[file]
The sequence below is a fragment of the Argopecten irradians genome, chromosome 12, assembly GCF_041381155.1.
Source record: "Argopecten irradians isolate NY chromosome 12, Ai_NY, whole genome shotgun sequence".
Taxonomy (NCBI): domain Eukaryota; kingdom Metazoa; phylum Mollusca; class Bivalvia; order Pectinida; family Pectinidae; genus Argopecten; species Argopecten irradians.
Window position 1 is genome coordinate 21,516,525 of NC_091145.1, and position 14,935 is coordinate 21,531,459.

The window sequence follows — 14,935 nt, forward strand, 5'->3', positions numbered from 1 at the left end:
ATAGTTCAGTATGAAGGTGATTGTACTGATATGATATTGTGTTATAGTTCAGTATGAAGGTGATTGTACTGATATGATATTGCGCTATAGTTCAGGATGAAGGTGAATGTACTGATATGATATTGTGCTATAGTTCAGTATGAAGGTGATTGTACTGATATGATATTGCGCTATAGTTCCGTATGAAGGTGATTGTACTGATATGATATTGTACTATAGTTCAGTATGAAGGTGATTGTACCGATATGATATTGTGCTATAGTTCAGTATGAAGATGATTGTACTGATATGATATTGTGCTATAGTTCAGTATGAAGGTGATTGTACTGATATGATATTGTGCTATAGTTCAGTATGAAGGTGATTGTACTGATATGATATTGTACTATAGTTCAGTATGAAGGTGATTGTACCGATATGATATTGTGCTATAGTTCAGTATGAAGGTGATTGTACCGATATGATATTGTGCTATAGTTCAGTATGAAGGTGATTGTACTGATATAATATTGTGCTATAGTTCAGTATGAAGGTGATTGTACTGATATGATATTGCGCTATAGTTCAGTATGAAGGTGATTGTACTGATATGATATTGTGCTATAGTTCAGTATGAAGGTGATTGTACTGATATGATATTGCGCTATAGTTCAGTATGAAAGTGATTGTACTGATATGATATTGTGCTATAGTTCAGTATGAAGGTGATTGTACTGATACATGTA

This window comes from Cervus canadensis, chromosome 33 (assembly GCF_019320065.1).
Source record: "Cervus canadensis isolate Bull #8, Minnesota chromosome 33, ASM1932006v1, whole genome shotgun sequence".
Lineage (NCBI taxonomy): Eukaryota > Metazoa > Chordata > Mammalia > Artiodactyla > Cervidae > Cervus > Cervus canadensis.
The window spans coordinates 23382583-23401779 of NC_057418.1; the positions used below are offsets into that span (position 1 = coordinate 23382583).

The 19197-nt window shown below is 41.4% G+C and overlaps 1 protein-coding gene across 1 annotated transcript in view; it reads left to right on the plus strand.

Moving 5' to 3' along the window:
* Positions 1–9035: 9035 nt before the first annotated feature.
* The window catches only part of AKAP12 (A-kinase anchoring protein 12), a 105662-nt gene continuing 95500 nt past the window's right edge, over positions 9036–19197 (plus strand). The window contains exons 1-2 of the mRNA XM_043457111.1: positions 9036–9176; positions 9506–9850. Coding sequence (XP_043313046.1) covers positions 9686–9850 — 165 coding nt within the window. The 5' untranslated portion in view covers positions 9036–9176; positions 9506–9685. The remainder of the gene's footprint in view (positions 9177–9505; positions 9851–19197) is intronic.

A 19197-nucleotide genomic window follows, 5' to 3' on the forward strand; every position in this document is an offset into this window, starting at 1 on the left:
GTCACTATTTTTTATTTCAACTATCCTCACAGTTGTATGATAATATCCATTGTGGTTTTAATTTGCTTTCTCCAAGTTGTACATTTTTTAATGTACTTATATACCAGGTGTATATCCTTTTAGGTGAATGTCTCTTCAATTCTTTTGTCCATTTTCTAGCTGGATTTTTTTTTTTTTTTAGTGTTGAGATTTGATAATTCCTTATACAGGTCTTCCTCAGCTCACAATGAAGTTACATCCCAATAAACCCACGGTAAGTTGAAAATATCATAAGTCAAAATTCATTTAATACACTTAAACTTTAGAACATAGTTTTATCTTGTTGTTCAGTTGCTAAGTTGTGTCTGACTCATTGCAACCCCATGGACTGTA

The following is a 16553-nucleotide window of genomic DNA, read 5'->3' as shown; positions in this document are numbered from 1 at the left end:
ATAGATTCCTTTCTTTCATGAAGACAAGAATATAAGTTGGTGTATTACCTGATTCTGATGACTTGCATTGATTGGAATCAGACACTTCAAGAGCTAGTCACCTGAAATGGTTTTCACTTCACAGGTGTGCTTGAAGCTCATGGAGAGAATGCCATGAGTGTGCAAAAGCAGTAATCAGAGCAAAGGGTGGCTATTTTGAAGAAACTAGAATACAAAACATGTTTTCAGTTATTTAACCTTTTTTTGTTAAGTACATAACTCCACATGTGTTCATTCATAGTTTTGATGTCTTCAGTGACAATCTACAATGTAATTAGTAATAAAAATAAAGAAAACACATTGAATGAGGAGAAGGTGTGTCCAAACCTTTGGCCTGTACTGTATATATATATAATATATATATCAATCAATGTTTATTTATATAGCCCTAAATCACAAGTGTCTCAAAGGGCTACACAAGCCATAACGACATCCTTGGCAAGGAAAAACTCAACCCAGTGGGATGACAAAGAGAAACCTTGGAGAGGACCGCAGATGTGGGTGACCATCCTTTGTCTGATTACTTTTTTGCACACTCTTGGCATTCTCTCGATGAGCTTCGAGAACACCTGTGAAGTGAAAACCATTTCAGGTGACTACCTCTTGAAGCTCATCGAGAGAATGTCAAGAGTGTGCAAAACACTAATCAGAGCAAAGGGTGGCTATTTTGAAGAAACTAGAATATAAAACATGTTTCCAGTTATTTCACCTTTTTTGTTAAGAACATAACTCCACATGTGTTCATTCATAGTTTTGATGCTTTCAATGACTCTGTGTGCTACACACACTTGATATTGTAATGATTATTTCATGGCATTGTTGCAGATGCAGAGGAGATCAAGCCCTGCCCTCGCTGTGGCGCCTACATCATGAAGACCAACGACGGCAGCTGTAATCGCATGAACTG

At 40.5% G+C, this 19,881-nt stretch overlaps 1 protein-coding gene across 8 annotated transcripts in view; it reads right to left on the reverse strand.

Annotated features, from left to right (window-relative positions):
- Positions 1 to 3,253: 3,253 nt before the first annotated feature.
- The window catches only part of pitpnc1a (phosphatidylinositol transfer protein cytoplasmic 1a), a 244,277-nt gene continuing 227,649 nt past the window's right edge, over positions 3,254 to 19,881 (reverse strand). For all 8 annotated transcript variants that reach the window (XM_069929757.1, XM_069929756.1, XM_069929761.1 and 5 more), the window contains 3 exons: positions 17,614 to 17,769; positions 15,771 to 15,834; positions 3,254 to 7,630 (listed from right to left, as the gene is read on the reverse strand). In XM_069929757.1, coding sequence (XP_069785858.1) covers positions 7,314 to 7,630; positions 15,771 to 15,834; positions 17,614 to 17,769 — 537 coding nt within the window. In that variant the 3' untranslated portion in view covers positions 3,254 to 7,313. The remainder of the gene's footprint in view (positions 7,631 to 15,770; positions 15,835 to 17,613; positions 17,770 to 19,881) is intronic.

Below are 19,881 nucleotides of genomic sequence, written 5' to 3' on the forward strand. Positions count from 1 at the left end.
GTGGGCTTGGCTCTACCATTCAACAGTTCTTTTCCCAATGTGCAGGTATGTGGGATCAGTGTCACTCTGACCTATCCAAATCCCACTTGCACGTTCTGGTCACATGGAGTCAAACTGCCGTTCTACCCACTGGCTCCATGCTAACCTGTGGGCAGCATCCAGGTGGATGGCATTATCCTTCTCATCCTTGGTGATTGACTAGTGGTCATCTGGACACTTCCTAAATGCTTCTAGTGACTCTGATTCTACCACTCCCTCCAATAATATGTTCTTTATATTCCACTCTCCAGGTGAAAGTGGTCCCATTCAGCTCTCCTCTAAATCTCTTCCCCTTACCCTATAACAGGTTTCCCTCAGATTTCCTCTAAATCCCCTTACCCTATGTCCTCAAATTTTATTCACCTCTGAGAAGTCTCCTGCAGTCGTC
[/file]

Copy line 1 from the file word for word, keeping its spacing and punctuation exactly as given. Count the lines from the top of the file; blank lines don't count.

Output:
The sequence below is a fragment of the Argopecten irradians genome, chromosome 12, assembly GCF_041381155.1.